Unsurprisingly, the club is not satisfied with the decision of the FIFA Appeal Committee and they have now brought the issue before the CAS in Switzerland. Again, the duration of the CAS appeal process also varies, depending on the court’s schedule among other things, but it will generally take a number of months
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As mentioned, the transfer ban that has been imposed on Chelsea is scheduled to last for the next two consecutive registration windows.
The windows in question are the upcoming 2019 summer window and the 2020 winter window. That means they won’t be able to complete transfer deals until the summer of 2020 at the earliest.
However, in the event of an appeal process being set in motion, the ban can be temporarily suspended until the outcome of the final appeal is reached. In effect, what that means is that clubs can buy themselves some time in which to create a contingency plan by signing players to minimise the effect of a ban.
For example, Barcelona
Unfortunately for Chelsea, FIFA rejected their request to delay the sanction until the appeal is heard, a decision which left the Premier League club feeling “astonished”.
A statement released on the club’s official website read: “Chelsea Football Club is astonished by the FIFA Appeal Committee’s decision not to suspend its sanction pending completion of the appeal process.”
The statement added: “So far as the Club is aware, in all previous cases where a registration ban has been imposed by FIFA, a decision has also been made to suspend the sanction until the appeal process has been completed. In this case, Chelsea considers that it is being treated inconsistently in comparison with other European clubs.”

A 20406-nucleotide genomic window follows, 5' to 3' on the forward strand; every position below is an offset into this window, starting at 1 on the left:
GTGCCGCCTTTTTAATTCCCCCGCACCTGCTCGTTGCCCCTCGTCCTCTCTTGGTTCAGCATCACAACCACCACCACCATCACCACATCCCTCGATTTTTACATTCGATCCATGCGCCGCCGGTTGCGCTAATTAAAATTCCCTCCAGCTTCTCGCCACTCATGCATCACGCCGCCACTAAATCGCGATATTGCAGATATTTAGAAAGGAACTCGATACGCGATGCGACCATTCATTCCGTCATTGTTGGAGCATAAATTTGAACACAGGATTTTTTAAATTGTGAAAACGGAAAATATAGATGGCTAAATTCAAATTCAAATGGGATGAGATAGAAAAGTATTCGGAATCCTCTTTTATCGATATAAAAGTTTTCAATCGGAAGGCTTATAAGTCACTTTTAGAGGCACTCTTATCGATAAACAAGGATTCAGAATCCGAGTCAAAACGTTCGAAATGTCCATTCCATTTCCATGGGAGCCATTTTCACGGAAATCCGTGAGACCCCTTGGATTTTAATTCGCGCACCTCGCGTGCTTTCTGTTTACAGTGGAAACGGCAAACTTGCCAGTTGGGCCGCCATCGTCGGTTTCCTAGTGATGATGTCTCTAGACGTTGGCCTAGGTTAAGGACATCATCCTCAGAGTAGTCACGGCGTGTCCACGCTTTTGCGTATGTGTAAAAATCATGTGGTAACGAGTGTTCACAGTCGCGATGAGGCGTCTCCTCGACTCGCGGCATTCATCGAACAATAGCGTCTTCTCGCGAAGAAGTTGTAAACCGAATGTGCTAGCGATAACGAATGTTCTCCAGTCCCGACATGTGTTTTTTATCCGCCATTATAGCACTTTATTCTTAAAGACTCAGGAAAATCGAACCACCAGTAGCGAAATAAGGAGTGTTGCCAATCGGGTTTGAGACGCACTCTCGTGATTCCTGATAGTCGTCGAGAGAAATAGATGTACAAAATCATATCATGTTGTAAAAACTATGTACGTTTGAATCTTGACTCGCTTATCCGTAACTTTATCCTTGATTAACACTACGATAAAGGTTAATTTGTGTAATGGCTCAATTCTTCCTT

It now seems unlikely that the ban will be overturned before the 2019 summer transfer window, but it could be resolved before the 2020 winter window.
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Liga giants Barcelona, Real Madrid and Atletico Madrid were all sanctioned by FIFA for similar regulation breaches, with the governing body imposing similar two-window bans.
However, while Chelsea’s breaches concern the cases of 29 minors, the cases of the Spanish clubs involved many more players. In the case of Barcelona, 31 minors were investigated and Real Madrid’s case saw the investigation of 70 minors. However, Atletico’s breaches involved more than double the Clasico pair combined, with 221 investigations.
Each of the cases involving the Spanish clubs took a number of years to be completed. From start to finish, Barcelona’s case concluded in two years, Atletico’s lasted just over three years and Real’s was approaching four years.
In each of the aforementioned cases, the FIFA-imposed transfer bans were upheld, though the transfer ban was reduced to just one window in the case of Real.
In 2017, Liverpool were sanctioned by the Premier League over the so-called ‘tapping up’ of an underage Stoke City player. The length of the ban was two years, but applied only to the signing of any player who has been with another Premier League or Football League club within the previous 18 months.